“Dance of the Seven Veils” from Salome
Composed 1905                       
Duration ca. 10 minutes

Scored for 3 flutes and piccolo, 2 oboes and English horn, 2 clarinets, E-flat clarinet and bass clarinet, 3 bassoons and contrabassoon, 4 horns, 3 trumpets, 3 trombones, tuba, timpani, percussion, harp, celesta, and strings

This evening’s concert presents three compositions written for, or inspired by, dance. Such music is often energetic, but it is exceptionally so in the case of these works. We begin with one of the most notorious creations of Richard Strauss.

As a young composer, Strauss made his reputation with a series of tone poems that retain a prominent place in the orchestral literature. He then turned to the theater, producing a series of highly successful operas. The most daring of those works was an adaptation of Oscar Wilde’s Salome, a play that retold the biblical story of the enticing and lustful step-daughter of King Herod. Strauss’s operatic treatment of Wilde’s stage play provoked outrage and censorship when it was first performed in 1905. Since then, Salome has gained recognition as a masterpiece of expressionist opera.

The plot of Salome turns on the title character’s deranged love for John the Baptist, Herod’s prisoner. When the holy man spurns her advances, Salome is overcome with a vengeful passion and demands the prophet’s head. The King, who harbors his own desire for Salome, agrees to this if only she will dance for him. She does, performing a frankly sensuous pantomime with her veils. When Herod delivers her promised reward, Salome, sinking completely into madness, continues her dance with John’s severed head.

Salome’s dance before Herod, the “Dance of the Seven Veils,” has become the most famous portion of Strauss’s opera, and no wonder. As an expression of eroticism it has few parallels in music, and its orchestration is colorful in the extreme. From the start, Strauss strikes what he called an “oriental” tone — that is, one redolent of the Near East. But Strauss is not wholly given to exoticism, and the character of the music begins to give way to a more central-European sound, even intimating a waltz. Finally the tempo accelerates, and the music grows more energetic. Apart from a few moments of relative quiet just before the end, the final minutes are ones of mounting frenzy, with Strauss pulling out all his orchestral stops.


Three Latin American Dances for Orchestra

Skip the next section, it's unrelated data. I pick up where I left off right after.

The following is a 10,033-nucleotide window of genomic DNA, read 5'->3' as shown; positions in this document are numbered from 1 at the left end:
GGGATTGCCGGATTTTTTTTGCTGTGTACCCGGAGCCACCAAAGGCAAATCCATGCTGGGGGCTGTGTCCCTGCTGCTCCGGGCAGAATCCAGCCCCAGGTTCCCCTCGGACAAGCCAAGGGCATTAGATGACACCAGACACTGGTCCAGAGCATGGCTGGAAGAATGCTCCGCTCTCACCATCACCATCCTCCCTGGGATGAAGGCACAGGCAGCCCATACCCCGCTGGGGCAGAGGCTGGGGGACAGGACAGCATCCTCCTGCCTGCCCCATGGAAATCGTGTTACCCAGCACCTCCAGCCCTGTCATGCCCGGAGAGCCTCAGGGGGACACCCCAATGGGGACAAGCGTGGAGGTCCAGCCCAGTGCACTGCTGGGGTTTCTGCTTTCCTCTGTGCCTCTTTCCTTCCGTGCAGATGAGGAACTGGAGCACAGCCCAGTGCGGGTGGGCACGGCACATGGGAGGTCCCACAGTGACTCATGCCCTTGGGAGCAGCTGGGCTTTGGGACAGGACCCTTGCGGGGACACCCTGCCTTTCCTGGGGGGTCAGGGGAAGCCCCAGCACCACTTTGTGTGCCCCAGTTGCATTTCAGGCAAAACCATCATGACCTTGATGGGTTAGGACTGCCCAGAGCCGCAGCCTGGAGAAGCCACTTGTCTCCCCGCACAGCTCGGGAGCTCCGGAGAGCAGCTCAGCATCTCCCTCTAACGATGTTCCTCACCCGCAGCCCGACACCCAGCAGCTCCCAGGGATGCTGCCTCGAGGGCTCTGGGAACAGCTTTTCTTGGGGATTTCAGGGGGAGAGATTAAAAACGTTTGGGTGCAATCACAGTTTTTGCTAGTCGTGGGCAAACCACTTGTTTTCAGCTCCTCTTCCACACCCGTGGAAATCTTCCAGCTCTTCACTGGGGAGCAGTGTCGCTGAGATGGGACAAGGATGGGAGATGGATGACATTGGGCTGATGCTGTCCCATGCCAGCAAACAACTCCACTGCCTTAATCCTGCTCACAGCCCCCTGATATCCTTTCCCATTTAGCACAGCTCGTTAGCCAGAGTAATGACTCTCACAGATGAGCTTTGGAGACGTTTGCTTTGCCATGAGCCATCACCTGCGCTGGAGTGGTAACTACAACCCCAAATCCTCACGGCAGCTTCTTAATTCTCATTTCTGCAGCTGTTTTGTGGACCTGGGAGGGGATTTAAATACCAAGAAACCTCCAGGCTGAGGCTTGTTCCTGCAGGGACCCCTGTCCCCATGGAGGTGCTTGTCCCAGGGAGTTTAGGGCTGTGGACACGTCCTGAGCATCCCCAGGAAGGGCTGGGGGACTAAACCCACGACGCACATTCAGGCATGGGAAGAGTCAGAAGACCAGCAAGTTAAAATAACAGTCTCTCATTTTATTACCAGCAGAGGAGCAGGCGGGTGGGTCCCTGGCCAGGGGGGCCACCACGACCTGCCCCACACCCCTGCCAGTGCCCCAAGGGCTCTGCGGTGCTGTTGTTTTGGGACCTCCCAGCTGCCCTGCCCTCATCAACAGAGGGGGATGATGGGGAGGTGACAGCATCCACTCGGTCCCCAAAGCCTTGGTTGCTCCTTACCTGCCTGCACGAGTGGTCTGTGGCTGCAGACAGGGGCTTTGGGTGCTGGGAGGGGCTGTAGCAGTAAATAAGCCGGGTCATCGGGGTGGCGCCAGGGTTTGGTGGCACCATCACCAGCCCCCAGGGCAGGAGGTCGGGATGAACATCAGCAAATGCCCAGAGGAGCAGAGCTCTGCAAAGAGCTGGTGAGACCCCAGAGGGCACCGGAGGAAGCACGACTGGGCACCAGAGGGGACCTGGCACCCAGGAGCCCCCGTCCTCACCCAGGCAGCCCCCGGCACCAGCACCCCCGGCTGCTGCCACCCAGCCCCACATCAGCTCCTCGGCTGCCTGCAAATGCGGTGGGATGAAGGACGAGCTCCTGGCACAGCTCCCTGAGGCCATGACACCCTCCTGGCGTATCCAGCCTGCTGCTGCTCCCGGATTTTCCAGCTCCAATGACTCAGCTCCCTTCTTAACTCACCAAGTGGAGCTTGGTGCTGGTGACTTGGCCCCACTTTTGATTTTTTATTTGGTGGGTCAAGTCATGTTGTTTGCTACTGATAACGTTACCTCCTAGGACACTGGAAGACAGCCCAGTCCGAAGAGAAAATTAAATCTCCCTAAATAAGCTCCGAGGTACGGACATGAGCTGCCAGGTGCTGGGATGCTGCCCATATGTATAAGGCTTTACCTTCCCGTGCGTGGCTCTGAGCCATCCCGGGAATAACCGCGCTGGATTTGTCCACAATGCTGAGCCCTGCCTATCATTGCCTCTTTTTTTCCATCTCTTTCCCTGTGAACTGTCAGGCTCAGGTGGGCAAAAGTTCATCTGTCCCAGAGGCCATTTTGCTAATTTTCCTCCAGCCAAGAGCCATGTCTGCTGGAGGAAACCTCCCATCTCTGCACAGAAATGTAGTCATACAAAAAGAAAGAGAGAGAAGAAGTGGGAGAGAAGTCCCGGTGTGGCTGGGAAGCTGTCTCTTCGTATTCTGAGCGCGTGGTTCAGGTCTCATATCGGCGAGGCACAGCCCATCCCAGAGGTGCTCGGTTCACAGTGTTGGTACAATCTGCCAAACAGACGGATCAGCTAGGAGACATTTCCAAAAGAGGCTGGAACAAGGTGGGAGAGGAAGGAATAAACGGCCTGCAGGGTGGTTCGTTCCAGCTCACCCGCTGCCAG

Composed 2003
Duration ca. 17 minutes
Scored for 3 flutes and piccolo, 2 oboes and English horn, 2 clarinets and bass clarinet, 3 bassoons, 4 horns, 3 trumpets, 3 trombones, timpani, percussion, piano, harp, and strings

Much of the excitement in concert music these days stems from the infusion of multi-cultural influences on new composition. Few composers exemplify this trend more than the California-based Gabriela Lena Frank. In her music, Frank blends South American mythology, poetry, and folk song with western classical forms to reflect her Peruvian-Jewish heritage. She has traveled widely in Latin America and has been attentive to the music she has encountered there. Like Bela Bartók and the Argentinian composer Alberto Ginastera, both of whom she regards as kindred spirits, she has used folk music as a principal source of her work.

Three Latin American Dances exemplifies Frank’s transformation of folkloric sources into sophisticated modern orchestral music. The first of these dances begins with a scherzo-like introduction which, the composer admits, pays “unabashed tribute to the Symphonic Dances from West Side Story, by Leonard Bernstein.” The music then becomes a “Jungle Jaunt,” using harmonies and rhythms culled from different pan-Amazonian dances, though, as Frank notes, the borrowed material passes so quickly that it remains well hidden.

Frank describes the second movement as the heart of Three Latin American Dances. It begins and concludes with music in the style of the Andean harawi, a slow, melancholy song traditionally played on a bamboo flute to accompany a single dancer. Here the composer aimed to capture the “mystery, vastness, and echo” of Peruvian mountain music. Between the two harawi sections comes a fast-paced interlude. It was inspired, Frank says, by thoughts of Illapa, a Peruvian-Inca god of weather, who spins the zumballyu, a great whirling top, in the highland valleys of the Andes to create thunder, lightning, and rain.

The third dance, “The Mestizo Waltz,” pays tribute to the music of the mixed-race populations of the South American Pacific coast. In particular, Frank notes, it references the “romancero” tradition of popular songs and dances that blend influences from both indigenous Indian and African slave cultures with the sounds of western brass bands.

Gabriela Lena Frank studied at Rice University and the University of Michigan, where she earned a doctorate in composition. Her teachers include William Albright, Leslie Bassett, William Bolcom, and Samuel Jones. She divides her time between California and South America.